India is slowly becoming more attractive to investors across the globe after Prime Minister Narendra Modi pushed the country's landmark tax reform Goods and Services Tax (GST) from July 1, a Chinese state-run newspaper stated on Tuesday.

"As low-cost manufacturing is gradually moving away from China, it is now critical for India and even the world whether it can replace China as the next 'world's factory'," state-run Global Times said on Tuesday.

This comes amid Chinese media outlets routinely attacking India over the standoff between the Indian and Chinese forces, which began in June, in Doka La near the Sikkim border.

India China border dispute bilateral trade narendra modi
Reuters file

The Global Times has been attacking India on a daily basis saying that the country "should be taught a bitter lesson" and warning that India would suffer "greater losses" than it suffered in the Indo-China war of 1962 if the conflict in Sikkim escalated.

However, the newspaper had some good things to say on Tuesday. "The Indian government has rolled out aggressive reforms aimed at unifying the country's market, which is very attractive in the eyes of international investors, even though there are huge challenges such as poor infrastructure and difficulties in policy implementation across different states," the editorial said.

On GST, the Global Times wrote: "The new tax regime is expected to give a boost to the "Make in India" initiative because it is aimed at unifying various state and central taxes into a single tax system, thus laying the foundation for a common national market and improving India's manufacturing competitiveness."

How India-China standoff is snowballing
IB Times

"In fact, since Prime Minister Narendra Modi launched the "Make in India" initiative in September 2014, the Indian government has been making aggressive efforts in unifying the country as a whole, with the aim of building it into an attractive manufacturing destination for global businesses," it added.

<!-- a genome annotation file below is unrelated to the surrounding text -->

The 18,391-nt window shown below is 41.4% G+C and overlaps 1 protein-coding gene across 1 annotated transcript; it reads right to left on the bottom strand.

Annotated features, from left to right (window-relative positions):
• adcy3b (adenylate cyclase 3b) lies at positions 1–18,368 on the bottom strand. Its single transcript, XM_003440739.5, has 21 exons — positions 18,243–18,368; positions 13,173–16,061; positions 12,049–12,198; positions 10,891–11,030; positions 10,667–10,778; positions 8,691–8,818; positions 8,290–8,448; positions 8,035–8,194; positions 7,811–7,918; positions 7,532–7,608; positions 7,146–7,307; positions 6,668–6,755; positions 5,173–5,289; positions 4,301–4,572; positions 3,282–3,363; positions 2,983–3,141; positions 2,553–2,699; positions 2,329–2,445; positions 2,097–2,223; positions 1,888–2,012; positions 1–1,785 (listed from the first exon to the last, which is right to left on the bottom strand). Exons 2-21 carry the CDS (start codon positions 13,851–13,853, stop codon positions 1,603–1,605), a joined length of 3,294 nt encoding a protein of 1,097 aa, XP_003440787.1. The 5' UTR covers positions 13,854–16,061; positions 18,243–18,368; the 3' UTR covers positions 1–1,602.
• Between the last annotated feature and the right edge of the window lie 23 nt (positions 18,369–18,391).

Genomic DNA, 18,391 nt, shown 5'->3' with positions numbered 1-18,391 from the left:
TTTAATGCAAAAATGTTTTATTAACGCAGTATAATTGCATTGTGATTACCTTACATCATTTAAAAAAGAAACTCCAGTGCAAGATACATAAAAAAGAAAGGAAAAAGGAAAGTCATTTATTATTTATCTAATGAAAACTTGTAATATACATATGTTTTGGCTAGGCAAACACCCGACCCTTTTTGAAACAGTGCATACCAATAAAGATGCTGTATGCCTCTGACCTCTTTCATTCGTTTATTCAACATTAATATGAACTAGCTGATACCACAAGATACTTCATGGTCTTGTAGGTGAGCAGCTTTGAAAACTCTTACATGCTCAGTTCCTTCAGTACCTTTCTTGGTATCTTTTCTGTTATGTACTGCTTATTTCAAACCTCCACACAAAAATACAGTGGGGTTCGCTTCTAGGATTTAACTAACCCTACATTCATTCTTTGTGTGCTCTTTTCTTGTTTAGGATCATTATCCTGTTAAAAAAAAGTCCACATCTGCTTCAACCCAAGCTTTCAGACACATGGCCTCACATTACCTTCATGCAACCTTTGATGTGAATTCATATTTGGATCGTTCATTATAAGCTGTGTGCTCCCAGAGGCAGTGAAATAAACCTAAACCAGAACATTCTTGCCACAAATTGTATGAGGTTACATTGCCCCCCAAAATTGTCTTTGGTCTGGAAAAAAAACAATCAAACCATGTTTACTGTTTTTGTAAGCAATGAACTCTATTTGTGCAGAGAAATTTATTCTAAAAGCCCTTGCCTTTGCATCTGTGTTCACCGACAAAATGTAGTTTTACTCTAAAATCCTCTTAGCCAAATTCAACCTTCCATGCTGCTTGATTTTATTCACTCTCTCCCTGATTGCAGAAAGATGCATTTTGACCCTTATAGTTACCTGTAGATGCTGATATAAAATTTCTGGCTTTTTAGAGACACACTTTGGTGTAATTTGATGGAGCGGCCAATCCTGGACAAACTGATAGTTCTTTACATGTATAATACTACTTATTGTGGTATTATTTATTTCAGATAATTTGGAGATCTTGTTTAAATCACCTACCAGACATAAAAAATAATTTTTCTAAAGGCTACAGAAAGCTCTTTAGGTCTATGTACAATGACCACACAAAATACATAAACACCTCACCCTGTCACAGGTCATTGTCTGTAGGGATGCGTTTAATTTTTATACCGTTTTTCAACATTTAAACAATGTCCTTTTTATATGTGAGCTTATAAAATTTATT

However, the editorial warned that "regulatory and bureaucratic challenges" across India, its "poor infrastructure and cultural complexity" and difficulties in implementation of policies would make it difficult for the country to "achieve its goal."

Last week, China had issued a 'safety alert' for its citizens who are travelling to India asking them to pay attention to their personal safety while travelling in the country.

Sikkim India China
Chinese soldiers put up a flag atop their post at the India-China trade route at Nathu-La, 55 km (34 miles) north of Gangtok, the capital of India's northeastern state of Sikkim, January 17, 2009.Reuters

This comes after Prime Minister Narendra Modi met Chinese President Xi Jinping on the sidelines of the G20 Summit in Hamburg in Germany last week and assured him that India would fully cooperate with China over the conflict between the two countries in Doklam in the Sikkim sector.

India has accused China of building roads on the India-China-Bhutan trijunction and its People's Liberation Army (PLA) of intruding into Indian territory in Sikkim and destroying bunkers, while China has claimed that India is provoking them and has said that the issue can be resolved only if India withdraws its troops.